- Increase your exposure to morning daylight: Exposure to bright light for 30-60 minutes when you first wake up will help energize you for the day, and help to keep your body clock in order. A regular morning walk routine, especially in the winter months, can help to keep your sleep structured and improve your night time sleep.
- Dim light in the evening: Try to avoid bright light in the evenings and limit your use of electrical devices, such as smart phones and tablets, as they give off bright light.
Melatonin is a natural hormone that is produced by the body. It’s released by the brain during hours of darkness at night. It’s involved in the promotion of sleep and helps regulate the internal body clock. During the day, bright light causes the production of melatonin to stop.
Melatonin has been used to treat sleep disorders that are caused by the disruption of the internal body clock, but it is important to note that it doesn’t work for everyone. If you do choose to take melatonin as a treatment for poor sleep, it’s important to take the right amount of melatonin at the right time. It is recommended to take melatonin 1-2 hours before bedtime, after eating food.
We recommend you speak to your healthcare professional to determine if taking melatonin is right for you. You should be aware that melatonin may not be suitable for everyone. Tell your doctor if:
- You’ve had an allergic reaction to melatonin, or any other medications in the past.
- You have liver or kidney problems.
- You have rheumatoid arthritis, multiple sclerosis or lupus, or any other autoimmune condition
Please note, you should always speak to your doctor before taking any medication.
Dealing with fatigue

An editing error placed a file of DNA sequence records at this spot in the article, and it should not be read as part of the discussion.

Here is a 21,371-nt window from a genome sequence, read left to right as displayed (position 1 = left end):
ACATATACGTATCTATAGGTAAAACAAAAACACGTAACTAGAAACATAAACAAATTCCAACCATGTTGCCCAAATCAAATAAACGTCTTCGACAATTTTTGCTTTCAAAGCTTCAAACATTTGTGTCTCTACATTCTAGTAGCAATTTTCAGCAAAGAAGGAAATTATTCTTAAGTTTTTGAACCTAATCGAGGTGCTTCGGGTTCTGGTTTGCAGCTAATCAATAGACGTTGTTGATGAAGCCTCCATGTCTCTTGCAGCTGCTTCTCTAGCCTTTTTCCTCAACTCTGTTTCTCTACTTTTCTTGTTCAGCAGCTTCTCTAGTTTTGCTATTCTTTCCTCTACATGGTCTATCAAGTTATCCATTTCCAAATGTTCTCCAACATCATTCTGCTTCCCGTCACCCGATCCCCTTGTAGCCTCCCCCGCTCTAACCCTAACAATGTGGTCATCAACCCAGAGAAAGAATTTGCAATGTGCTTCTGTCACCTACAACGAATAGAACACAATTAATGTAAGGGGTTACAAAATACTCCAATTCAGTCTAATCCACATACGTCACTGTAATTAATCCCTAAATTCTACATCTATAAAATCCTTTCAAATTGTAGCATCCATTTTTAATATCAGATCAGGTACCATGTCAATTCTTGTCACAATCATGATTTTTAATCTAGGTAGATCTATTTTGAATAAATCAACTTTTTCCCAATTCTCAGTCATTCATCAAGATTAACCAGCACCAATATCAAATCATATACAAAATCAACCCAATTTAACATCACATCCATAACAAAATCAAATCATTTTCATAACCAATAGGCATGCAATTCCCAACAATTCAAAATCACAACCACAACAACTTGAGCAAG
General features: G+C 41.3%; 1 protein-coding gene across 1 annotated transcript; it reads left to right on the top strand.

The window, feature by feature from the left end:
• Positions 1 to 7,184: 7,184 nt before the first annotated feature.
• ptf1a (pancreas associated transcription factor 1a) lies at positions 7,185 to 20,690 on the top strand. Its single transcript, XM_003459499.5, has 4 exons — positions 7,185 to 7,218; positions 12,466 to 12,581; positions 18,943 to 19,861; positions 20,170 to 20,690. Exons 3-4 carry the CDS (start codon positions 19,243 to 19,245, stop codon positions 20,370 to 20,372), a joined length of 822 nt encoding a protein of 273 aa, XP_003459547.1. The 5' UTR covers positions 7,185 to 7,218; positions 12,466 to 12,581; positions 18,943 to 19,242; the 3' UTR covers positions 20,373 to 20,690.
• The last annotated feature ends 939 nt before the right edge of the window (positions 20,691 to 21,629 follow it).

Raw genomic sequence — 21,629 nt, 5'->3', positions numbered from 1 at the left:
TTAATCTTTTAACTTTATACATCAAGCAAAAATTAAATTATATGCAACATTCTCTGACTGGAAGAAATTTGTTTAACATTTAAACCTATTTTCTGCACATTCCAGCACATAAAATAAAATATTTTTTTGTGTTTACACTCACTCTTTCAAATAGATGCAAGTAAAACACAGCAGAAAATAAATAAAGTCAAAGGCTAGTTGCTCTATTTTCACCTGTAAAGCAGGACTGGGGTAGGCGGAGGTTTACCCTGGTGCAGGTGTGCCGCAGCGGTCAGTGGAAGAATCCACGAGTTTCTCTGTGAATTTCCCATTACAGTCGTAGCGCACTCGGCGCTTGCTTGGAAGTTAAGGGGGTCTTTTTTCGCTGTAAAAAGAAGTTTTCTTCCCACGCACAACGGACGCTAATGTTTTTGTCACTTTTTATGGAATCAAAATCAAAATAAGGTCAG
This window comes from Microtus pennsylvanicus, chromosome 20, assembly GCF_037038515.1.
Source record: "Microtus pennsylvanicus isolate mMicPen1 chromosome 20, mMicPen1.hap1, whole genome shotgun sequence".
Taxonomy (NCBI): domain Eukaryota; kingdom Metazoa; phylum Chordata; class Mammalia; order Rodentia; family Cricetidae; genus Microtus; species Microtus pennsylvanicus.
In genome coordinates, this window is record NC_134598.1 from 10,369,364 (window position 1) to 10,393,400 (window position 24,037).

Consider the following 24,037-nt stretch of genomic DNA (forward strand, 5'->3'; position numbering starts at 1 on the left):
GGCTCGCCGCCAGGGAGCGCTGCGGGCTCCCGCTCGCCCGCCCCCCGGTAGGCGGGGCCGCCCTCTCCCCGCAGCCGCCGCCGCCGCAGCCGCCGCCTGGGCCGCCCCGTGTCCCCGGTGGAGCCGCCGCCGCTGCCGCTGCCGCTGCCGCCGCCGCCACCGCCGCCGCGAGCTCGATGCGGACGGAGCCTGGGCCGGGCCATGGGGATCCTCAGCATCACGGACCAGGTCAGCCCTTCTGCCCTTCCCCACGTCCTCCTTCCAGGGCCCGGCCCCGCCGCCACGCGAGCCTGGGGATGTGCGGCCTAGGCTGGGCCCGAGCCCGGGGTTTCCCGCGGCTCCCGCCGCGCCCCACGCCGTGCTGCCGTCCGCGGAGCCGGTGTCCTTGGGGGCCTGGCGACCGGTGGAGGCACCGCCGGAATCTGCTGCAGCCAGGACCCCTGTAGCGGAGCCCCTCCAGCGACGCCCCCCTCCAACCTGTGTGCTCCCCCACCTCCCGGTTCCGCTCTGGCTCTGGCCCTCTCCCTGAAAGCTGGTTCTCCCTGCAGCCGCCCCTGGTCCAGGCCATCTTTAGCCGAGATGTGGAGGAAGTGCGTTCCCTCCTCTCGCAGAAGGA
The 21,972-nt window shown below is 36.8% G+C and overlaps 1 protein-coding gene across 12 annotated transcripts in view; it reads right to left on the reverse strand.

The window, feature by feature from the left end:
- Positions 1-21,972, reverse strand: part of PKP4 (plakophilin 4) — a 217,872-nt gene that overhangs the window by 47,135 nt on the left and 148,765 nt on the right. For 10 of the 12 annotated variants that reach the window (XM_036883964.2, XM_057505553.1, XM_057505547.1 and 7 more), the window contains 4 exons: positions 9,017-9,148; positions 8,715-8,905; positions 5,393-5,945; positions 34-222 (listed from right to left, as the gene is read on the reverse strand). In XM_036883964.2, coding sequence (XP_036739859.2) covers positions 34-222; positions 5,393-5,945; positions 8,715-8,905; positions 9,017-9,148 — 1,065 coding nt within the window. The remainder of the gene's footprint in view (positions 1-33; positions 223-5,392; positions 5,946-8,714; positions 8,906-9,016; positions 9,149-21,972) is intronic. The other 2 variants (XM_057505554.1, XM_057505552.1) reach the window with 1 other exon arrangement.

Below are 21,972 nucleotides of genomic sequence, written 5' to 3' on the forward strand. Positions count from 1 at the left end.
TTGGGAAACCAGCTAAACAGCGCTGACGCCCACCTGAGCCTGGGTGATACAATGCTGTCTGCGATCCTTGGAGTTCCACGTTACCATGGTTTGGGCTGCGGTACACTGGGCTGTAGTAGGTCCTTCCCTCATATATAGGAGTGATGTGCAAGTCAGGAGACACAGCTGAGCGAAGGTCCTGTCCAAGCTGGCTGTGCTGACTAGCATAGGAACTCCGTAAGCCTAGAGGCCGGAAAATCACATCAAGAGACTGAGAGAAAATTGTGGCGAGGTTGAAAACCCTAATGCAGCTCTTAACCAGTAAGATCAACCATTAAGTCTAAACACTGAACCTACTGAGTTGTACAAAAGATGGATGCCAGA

If you’re experiencing disrupted sleep, it’s likely you’ll be feeling fatigued during the day. Here are some tips to help combat fatigue:
- Eat often to beat tiredness – try eating regular meals and snacks throughout the day rather than eating large meals less frequently.
- If you’re feeling exhausted, then exercise might be the last thing on your mind. However, regular exercise can make you feel more energized and can also help you to sleep better at night. Even a 15-minute walk can give you an energy boost.
- Feeling stressed uses up a lot of energy – try introducing relaxing activities into your day. Things like going for a walk, reading a book, and meditation can all help you to relax.
- Watch your caffeine intake – If you’re feeling tired it might be tempting to have a cup of coffee, however, too much caffeine may be having a effect on your nighttime sleep, thus worsening your sleepiness during the day.
- Cut down your alcohol consumption – you sleep less deeply after drinking alcohol, so you might still feel tired even after getting 8 hours of sleep.
- Stay hydrated – drinking plenty of water throughout the day can help keep your energy levels up.
- Rule out health problems – fatigue is a common symptom of a number of health problems such as diabetes, heart problems, arthritis and sleep apnoea. Some medications can also cause tiredness, so it’s worth checking with your doctor.